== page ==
Monday, December 21, 2015

I had time

Appeared in the print journal ELBOW PADS in October 2013. Buy the whole issue here.

I had time

I had    time
play more songs
pack my bag
            to walk
just breathing   the rain

a white dress
checkered tights
crossed                        legs
cool drops

her blues
swallow them

Saturday, December 12, 2015

Using Six Word Memoirs As Icebreaker and Intro To The Writing Process

This appeared in the "What Works For Me" section of the academic journal Teaching English In The Two Year College in Fall 2010.

Six word memoirs, from the book Not Quite What I Was Planning by Larry Smith and Rachel Fershleiser, and the website that inspired it, sum up, or condense, one’s life into a short, haiku or aphorism-like format. The shortness of the form necessitates cutting the ‘fluff’ out of sentences, even using fragments, to make every word count. The memoirs can range from one sentence to six, and from using commas and periods to no punctuation at all.
I make a handout of two pages from the book, and do a quick intro, showing them the book and talking briefly about what normal memoirs are. Each reads a memoir out loud, and immediately after does some free/fast writing on their reactions. Then, they write three six word memoirs of their own. In pre-assigned groups of three or four, they help each other decide which of their memoirs is the “best.” What I’m actually doing though is just getting them to know each other a little bit better, by interacting and sharing little bits of their lives. The more they bond, the better they’ll feel about coming to class, making for a better learning environment.
After ten minutes, I’ll bring the class back together, and have someone with good handwriting put the class name and section number at the top of a large poster-size piece of paper. Using markers, the students write their ‘best’ six word memoir down, with their names, and I post our memoirs somewhere public where they, and maybe more importantly others, can see their writing.
In forty-five minutes, my students have read models of a genre of writing, done some pre-writing, written drafts, done a bit of peer review, presented their writing to an audience, and built some class community: Everything I would want them to experience in a more traditional writing assignment! And yes, I always write a six word memoir too. Here’s one: started moving / couldn’t stop / kept going.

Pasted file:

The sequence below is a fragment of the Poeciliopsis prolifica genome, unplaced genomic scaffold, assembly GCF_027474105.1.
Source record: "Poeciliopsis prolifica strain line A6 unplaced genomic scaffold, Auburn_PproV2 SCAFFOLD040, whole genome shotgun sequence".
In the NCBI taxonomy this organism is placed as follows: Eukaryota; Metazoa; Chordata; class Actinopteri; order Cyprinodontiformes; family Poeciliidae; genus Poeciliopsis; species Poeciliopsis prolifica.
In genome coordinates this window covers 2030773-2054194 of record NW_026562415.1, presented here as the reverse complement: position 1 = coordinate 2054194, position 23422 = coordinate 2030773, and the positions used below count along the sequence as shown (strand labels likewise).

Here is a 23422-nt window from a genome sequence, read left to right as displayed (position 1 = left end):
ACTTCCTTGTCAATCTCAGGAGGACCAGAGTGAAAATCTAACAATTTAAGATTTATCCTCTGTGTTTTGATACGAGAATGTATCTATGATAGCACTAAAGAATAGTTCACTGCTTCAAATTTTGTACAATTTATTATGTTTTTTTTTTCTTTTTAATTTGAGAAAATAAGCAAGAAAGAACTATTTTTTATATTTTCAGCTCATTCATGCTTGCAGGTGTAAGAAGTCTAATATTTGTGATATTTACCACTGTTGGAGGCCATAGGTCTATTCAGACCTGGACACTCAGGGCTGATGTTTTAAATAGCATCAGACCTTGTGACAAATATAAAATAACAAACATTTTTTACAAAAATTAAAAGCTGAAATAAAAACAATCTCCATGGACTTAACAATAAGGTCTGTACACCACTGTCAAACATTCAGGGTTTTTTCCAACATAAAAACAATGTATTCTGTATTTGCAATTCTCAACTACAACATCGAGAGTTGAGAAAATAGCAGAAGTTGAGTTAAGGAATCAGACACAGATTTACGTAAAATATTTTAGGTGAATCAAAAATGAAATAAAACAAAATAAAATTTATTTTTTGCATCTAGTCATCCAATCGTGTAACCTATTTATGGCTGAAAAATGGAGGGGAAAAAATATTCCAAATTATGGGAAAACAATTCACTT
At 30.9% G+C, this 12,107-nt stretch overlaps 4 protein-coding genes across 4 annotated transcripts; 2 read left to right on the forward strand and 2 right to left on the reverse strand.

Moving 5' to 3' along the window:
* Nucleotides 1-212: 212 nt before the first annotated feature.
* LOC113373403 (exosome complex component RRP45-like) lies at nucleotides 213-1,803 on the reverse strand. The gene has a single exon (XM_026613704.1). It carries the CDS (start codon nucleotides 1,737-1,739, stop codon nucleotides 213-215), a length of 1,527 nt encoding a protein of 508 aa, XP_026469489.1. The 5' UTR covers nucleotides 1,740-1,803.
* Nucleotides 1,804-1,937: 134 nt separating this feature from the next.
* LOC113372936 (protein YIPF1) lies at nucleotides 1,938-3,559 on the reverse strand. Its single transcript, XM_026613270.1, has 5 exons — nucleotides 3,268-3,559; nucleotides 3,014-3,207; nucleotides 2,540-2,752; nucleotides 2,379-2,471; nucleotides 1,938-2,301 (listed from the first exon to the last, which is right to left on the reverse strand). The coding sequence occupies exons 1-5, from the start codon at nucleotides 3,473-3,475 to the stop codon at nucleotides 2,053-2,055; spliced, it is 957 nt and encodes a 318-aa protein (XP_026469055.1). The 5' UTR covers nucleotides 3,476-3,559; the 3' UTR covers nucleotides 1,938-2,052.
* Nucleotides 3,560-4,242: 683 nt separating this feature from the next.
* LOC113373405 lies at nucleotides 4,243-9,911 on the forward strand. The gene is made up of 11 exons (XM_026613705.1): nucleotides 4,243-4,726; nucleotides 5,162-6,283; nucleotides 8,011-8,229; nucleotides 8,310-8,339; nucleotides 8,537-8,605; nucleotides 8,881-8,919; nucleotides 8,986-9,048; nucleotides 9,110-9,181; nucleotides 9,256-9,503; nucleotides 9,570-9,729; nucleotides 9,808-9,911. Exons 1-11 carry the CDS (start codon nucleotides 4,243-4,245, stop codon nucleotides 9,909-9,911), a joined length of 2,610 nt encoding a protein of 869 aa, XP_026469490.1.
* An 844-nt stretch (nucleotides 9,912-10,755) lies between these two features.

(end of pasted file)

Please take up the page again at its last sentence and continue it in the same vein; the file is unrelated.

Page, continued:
Works Cited
Smith Magazine. Magsmith, LLC. 2008. Web. 4 September 2009
Smith, Larry and Rachel Fershleiser. Not Quite What I Was Planning: Six Word Memoirs by Writers Famous and Obscure. New York: Harper Perennial 2008. 
 The Six Word Memoirs website.

Saturday, December 5, 2015


"Academic" appeared in WRITING ON THE EDGE (WOE) in Spring 2009.

for Mary Soliday

In the first stanza of this poem, I will share examples of my thoughts on academic language, as well as how those thoughts correlate with each of the subsequent stanzas. In stanza two I reference this list of stanza descriptors in the first stanza, as well as look ahead to stanza three, where I review the first and second stanzas while at the same time showing how they scaffold on into the fourth and fifth (and final) stanzas. These fourth and fifth stanzas take a look back at my original ideas, from which my conclusions are based, and which return to the original thesis laid forth in this introductory stanza, as well as the “threads” or “links” (terms I will discuss more thoroughly later in the poem) in the middle stanzas.

In the first stanza I gave an overview of academic language and described the main ideas of each of the stanzas of the poem. In this stanza I will demonstrate and reflect on both the second and the fourth stanzas, previewing my intentions for the third stanza, where I build a case for the connection between the second stanza and the fourth stanza.

In the second stanza, I revealed my intention of reflecting on both this, the third, stanza, as well as reviewing academic language in the fourth stanza, and academic language in general. In the fourth stanza I will both look back on this third stanza, and the first and second stanzas, while also looking ahead to the fifth, and concluding stanza, in which I detail the connections, between that stanza and the preceding stanzas of the poem, to academic writing.

At this point in the poem, I feel it is important to look back at the stanzas overall, and even more importantly, the ideas outlined behind the ideas of those stanzas overall, to show that they do indeed clarify my main thesis, and more importantly still, my feelings towards the subject of academic language, with which I will conclude in the fifth and last stanza of the poem. In prior stanzas I expanded my vision of the poem, and academic writing in general, and referenced each of the other stanzas, with the strategy of discussing the stanza that came before, and after, the stanza in question.

In conclusion, I feel it is necessary to return to my original thesis, which was to demonstrate and discuss academic language, as well as outline how the poem developed stanza by stanza, before actually proceeding on to those stanzas, while I referred back to, and built upon, the concept of academic language. Creating a stanza by stanza list of references in the first paragraph created the means by which we saw the referencing of that first stanza, while also allowing us to look ahead to the third stanza, which itself allowed us to look both backward, and forward, so that now, in this final stanza, we can see the poem as a web of interconnecting, and inter-linking, threads, and links, in which no one stanza could exist without the others, and which communicates my ideas on academic language, both specifically, and in general.

Writing on the Edge website